Nuclear energy plays an important role in the European energy mix – Today in Energy

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July 15, 2011

Source: International Atomic Energy Agency, Power Reactor Information System

To note: Countries without commercial nuclear reactors are not included. Belgium, Bulgaria, the Czech Republic, France, Hungary, Slovakia, Slovenia, Sweden and Switzerland use nuclear energy for more than 30% of their electricity production.

Nine European countries produced more than 30% of their electricity from nuclear sources in 2010. Five other countries produced more than 20% of their electricity from nuclear sources. Germany, which ranked second in total and nuclear generation in 2010, has announced plans to phase out nuclear generation by 2022.

Recent issues in European energy policy include a reassessment of nuclear power following the accident at Japan’s Fukushima nuclear facility in March 2011. While Germany, Switzerland, Italy and the Austria have decided to reduce or eliminate their dependence on nuclear energy as a result of this event. , France plans to continue its current large nuclear program, as does the United Kingdom.

Germany currently generates about a quarter of its electricity from nuclear power, but has announced its intention to dismantle its nuclear capacity of more than 20 gigawatts by 2022. Switzerland generates more than a third of its electricity from nuclear sources, but decided to halt the development of new facilities. Existing plants will be allowed to operate until the end of their life, effectively eliminating nuclear power in this country by 2034. Italy and Austria do not have commercial nuclear reactors; however, in a recent referendum, Italy voted against new nuclear construction and Austria decided to end its imports of electricity produced from nuclear sources by 2015.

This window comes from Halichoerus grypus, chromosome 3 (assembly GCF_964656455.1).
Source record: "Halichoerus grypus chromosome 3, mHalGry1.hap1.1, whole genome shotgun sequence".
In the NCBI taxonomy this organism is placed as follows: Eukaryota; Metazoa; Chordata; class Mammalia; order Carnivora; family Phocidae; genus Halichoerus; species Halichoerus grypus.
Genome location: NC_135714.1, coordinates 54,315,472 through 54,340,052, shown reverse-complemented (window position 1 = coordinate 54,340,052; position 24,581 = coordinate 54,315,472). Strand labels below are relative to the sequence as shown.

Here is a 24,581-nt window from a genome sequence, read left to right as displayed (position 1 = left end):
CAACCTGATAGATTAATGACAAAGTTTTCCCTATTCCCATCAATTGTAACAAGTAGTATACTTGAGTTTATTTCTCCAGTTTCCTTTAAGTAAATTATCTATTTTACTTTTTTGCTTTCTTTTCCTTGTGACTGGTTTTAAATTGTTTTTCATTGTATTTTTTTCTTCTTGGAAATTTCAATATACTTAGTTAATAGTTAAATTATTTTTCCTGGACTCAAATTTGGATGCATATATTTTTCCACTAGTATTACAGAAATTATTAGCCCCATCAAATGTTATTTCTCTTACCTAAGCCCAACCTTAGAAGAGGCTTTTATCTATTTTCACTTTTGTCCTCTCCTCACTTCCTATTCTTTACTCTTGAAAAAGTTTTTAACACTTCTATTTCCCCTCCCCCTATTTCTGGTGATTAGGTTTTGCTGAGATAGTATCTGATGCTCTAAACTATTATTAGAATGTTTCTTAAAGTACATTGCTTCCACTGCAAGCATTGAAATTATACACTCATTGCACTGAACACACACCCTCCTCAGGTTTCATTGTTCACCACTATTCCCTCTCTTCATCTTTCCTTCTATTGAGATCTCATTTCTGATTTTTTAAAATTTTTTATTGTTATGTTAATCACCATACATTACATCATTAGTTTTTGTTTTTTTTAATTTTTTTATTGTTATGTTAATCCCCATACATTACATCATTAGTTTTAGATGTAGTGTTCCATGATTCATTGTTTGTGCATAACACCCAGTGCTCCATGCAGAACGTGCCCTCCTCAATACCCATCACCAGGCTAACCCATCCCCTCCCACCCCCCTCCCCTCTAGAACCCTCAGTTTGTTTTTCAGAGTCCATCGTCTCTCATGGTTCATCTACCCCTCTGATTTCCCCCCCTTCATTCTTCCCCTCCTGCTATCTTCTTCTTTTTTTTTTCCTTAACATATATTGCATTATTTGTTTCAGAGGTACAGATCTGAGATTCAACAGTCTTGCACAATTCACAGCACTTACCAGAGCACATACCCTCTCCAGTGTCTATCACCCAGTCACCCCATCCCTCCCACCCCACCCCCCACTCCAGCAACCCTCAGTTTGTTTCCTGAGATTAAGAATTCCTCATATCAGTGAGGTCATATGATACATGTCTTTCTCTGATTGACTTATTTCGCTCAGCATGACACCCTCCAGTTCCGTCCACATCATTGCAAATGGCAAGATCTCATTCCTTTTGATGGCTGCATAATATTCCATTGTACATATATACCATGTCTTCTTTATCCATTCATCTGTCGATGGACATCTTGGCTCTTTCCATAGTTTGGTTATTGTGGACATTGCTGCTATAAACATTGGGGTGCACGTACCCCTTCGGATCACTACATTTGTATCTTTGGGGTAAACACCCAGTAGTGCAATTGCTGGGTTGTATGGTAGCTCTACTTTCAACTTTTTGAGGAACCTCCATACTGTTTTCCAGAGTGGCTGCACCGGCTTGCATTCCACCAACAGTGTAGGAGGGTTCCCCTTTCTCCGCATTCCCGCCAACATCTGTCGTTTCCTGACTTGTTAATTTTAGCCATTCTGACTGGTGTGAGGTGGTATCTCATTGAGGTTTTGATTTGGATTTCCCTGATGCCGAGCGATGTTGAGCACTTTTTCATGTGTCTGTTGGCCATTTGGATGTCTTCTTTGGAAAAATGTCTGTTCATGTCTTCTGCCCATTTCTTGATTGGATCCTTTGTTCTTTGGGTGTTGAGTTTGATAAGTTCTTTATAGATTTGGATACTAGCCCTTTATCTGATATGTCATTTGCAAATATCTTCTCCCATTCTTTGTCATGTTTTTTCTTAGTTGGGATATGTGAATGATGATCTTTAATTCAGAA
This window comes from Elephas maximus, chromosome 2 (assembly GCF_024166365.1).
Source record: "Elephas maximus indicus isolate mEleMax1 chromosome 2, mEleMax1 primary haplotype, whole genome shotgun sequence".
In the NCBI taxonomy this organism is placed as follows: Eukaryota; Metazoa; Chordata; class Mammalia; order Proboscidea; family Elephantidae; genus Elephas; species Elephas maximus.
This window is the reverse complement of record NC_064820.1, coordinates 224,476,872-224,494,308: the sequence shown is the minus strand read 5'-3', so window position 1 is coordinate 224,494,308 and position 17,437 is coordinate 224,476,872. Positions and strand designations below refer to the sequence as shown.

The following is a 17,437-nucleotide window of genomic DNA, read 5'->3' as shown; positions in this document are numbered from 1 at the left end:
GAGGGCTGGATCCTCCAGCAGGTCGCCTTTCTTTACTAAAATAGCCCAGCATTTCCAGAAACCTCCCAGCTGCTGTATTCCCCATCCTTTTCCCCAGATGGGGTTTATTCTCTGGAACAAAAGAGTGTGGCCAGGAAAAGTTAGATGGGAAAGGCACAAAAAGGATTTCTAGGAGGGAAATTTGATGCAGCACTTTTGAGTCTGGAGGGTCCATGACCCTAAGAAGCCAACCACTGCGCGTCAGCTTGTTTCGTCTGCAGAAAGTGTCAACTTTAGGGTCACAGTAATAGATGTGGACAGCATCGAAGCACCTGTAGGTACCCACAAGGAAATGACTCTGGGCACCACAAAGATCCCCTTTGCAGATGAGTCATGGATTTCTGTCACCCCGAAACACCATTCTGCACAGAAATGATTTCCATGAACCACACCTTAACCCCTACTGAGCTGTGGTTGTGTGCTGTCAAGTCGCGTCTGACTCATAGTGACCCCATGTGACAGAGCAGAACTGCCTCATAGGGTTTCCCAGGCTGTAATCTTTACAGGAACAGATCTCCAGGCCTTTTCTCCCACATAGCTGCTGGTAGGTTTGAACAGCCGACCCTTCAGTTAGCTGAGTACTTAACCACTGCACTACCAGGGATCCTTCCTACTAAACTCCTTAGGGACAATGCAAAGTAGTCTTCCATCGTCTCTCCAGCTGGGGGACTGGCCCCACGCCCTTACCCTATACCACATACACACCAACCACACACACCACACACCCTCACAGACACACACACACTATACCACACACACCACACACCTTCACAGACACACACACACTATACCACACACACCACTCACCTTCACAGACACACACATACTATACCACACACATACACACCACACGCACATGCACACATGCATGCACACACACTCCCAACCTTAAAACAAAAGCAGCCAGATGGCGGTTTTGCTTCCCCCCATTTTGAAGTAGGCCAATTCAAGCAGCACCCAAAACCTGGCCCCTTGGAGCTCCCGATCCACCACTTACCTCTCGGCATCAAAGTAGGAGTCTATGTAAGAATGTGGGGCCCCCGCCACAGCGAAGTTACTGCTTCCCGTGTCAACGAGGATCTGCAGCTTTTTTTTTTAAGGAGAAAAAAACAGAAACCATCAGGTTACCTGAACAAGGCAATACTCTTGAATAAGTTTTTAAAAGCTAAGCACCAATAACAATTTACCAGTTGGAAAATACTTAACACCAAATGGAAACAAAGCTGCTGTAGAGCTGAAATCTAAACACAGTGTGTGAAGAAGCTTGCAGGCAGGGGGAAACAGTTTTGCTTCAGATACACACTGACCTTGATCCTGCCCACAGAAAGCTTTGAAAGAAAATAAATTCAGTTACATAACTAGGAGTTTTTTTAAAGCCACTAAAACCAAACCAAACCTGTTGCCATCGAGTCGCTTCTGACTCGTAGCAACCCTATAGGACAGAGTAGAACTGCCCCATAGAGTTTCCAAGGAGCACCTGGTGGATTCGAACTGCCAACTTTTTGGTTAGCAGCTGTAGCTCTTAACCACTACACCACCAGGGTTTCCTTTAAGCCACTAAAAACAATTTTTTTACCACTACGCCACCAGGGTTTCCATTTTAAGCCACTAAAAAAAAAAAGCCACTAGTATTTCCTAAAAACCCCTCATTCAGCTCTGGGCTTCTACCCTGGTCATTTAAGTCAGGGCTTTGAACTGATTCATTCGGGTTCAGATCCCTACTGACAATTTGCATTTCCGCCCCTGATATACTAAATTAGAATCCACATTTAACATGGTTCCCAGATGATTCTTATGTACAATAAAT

European Union (EU) countries need to consider EU-wide energy goals, which include a 20% reduction in greenhouse gas emissions by 2020 (compared to 1990 levels). Since nuclear energy does not emit greenhouse gases, the loss of the nuclear component in the production portfolio of some countries will make it more difficult for them to meet the national commitments that have been made in support of this EU-wide objective.


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